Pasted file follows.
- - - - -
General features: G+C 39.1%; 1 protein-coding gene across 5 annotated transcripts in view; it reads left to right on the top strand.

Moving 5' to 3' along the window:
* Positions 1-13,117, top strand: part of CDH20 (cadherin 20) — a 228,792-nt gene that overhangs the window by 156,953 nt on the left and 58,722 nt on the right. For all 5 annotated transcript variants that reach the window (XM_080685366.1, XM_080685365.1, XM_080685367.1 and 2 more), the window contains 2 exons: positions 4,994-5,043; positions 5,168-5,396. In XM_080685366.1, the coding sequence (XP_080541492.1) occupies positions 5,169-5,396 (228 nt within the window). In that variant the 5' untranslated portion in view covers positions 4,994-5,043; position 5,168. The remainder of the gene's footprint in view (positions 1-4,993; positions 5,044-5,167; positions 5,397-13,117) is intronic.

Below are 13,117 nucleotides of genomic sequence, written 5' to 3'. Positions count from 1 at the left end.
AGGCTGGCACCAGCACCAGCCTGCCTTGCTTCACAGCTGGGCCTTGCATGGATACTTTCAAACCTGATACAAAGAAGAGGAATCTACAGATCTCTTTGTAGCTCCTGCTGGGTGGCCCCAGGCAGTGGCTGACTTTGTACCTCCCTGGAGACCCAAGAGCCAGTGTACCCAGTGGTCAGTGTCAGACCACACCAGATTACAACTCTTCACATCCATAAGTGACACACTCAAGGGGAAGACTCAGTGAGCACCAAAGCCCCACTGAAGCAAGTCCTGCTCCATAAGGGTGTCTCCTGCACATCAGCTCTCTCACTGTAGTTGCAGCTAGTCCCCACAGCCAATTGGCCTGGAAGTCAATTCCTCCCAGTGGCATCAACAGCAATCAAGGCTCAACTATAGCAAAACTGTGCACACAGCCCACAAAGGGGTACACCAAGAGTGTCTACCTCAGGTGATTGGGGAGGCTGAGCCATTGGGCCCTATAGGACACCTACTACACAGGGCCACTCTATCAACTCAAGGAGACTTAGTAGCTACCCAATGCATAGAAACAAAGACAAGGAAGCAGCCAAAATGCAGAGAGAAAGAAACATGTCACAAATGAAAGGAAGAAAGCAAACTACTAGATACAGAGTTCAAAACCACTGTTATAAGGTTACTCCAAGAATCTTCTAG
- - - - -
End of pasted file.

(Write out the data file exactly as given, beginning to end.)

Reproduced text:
General features: G+C 39.1%; 1 protein-coding gene across 5 annotated transcripts in view; it reads left to right on the top strand.

Moving 5' to 3' along the window:
* Positions 1-13,117, top strand: part of CDH20 (cadherin 20) — a 228,792-nt gene that overhangs the window by 156,953 nt on the left and 58,722 nt on the right. For all 5 annotated transcript variants that reach the window (XM_080685366.1, XM_080685365.1, XM_080685367.1 and 2 more), the window contains 2 exons: positions 4,994-5,043; positions 5,168-5,396. In XM_080685366.1, the coding sequence (XP_080541492.1) occupies positions 5,169-5,396 (228 nt within the window). In that variant the 5' untranslated portion in view covers positions 4,994-5,043; position 5,168. The remainder of the gene's footprint in view (positions 1-4,993; positions 5,044-5,167; positions 5,397-13,117) is intronic.

Below are 13,117 nucleotides of genomic sequence, written 5' to 3'. Positions count from 1 at the left end.
AGGCTGGCACCAGCACCAGCCTGCCTTGCTTCACAGCTGGGCCTTGCATGGATACTTTCAAACCTGATACAAAGAAGAGGAATCTACAGATCTCTTTGTAGCTCCTGCTGGGTGGCCCCAGGCAGTGGCTGACTTTGTACCTCCCTGGAGACCCAAGAGCCAGTGTACCCAGTGGTCAGTGTCAGACCACACCAGATTACAACTCTTCACATCCATAAGTGACACACTCAAGGGGAAGACTCAGTGAGCACCAAAGCCCCACTGAAGCAAGTCCTGCTCCATAAGGGTGTCTCCTGCACATCAGCTCTCTCACTGTAGTTGCAGCTAGTCCCCACAGCCAATTGGCCTGGAAGTCAATTCCTCCCAGTGGCATCAACAGCAATCAAGGCTCAACTATAGCAAAACTGTGCACACAGCCCACAAAGGGGTACACCAAGAGTGTCTACCTCAGGTGATTGGGGAGGCTGAGCCATTGGGCCCTATAGGACACCTACTACACAGGGCCACTCTATCAACTCAAGGAGACTTAGTAGCTACCCAATGCATAGAAACAAAGACAAGGAAGCAGCCAAAATGCAGAGAGAAAGAAACATGTCACAAATGAAAGGAAGAAAGCAAACTACTAGATACAGAGTTCAAAACCACTGTTATAAGGTTACTCCAAGAATCTTCTAG